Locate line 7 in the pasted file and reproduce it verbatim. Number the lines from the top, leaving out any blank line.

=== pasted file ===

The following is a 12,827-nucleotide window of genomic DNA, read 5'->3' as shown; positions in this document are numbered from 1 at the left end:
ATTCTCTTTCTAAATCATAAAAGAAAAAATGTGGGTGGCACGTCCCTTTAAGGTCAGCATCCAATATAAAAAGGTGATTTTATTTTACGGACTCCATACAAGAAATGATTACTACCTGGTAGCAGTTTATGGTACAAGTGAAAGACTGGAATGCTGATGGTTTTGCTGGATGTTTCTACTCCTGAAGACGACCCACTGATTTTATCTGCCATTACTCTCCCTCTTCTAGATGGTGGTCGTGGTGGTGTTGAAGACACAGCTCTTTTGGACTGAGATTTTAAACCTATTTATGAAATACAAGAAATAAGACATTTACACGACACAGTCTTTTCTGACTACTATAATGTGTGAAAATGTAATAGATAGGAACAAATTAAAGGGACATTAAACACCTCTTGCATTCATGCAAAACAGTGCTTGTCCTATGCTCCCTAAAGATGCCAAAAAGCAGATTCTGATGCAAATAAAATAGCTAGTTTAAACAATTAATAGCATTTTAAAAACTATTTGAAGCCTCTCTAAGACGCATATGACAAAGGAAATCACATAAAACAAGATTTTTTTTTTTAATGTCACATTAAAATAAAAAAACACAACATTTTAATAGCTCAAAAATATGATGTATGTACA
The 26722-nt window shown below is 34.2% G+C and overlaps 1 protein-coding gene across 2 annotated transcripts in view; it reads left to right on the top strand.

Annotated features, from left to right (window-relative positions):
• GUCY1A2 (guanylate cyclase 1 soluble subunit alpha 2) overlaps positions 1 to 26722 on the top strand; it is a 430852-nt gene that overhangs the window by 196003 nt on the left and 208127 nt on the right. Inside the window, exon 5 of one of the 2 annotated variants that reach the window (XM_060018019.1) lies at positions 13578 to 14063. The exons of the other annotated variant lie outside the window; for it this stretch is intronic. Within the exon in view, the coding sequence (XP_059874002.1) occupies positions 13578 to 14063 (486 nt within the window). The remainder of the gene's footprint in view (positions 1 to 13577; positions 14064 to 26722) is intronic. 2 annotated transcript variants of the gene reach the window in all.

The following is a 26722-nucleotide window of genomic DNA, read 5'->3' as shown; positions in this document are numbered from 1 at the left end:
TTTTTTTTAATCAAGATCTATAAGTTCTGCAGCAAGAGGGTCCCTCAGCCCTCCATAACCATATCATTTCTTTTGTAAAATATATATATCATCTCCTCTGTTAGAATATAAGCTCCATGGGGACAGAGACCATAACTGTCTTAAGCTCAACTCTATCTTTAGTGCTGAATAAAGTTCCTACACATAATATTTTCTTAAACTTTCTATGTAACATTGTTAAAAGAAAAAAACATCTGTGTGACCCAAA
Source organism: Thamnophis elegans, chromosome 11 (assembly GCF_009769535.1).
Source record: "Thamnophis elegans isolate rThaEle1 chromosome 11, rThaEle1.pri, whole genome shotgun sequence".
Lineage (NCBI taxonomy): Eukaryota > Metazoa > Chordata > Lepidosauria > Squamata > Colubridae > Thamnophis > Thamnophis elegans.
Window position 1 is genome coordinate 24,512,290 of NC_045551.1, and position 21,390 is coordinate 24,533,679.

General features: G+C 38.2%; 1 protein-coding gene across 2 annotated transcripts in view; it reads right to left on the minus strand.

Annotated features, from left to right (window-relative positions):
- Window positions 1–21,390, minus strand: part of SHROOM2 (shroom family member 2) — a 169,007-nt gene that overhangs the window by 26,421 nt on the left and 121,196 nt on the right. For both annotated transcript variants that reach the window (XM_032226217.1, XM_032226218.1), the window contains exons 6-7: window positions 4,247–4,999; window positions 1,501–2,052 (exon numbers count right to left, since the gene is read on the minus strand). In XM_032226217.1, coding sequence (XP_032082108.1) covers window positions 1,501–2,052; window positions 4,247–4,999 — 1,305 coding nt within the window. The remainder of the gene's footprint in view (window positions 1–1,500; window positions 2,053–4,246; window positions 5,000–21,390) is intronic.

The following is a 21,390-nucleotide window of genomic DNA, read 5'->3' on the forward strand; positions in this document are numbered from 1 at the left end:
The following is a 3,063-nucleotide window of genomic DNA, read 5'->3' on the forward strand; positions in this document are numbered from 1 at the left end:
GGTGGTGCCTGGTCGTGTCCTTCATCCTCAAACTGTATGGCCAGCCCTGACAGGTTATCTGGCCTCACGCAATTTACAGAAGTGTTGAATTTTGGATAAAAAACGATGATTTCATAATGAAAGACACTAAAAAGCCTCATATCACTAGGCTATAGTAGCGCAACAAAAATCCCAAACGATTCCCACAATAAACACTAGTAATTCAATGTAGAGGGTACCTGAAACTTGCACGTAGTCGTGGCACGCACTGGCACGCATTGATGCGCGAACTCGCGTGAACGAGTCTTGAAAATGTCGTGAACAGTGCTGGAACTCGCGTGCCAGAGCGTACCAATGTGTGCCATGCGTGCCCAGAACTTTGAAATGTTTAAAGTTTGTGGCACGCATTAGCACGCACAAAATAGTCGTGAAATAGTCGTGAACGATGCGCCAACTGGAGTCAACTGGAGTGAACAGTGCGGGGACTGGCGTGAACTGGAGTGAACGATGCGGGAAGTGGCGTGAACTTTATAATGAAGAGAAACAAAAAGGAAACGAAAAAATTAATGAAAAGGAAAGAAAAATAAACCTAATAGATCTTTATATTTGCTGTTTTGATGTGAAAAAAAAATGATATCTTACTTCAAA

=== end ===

TTTTTTTTAATCAAGATCTATAAGTTCTGCAGCAAGAGGGTCCCTCAGCCCTCCATAACCATATCATTTCTTTTGTAAAATATATATATCATCTCCTCTGTTAGAATATAAGCTCCATGGGGACAGAGACCATAACTGTCTTAAGCTCAACTCTATCTTTAGTGCTGAATAAAGTTCCTACACATAATATTTTCTTAAACTTTCTATGTAACATTGTTAAAAGAAAAAAACATCTGTGTGACCCAAA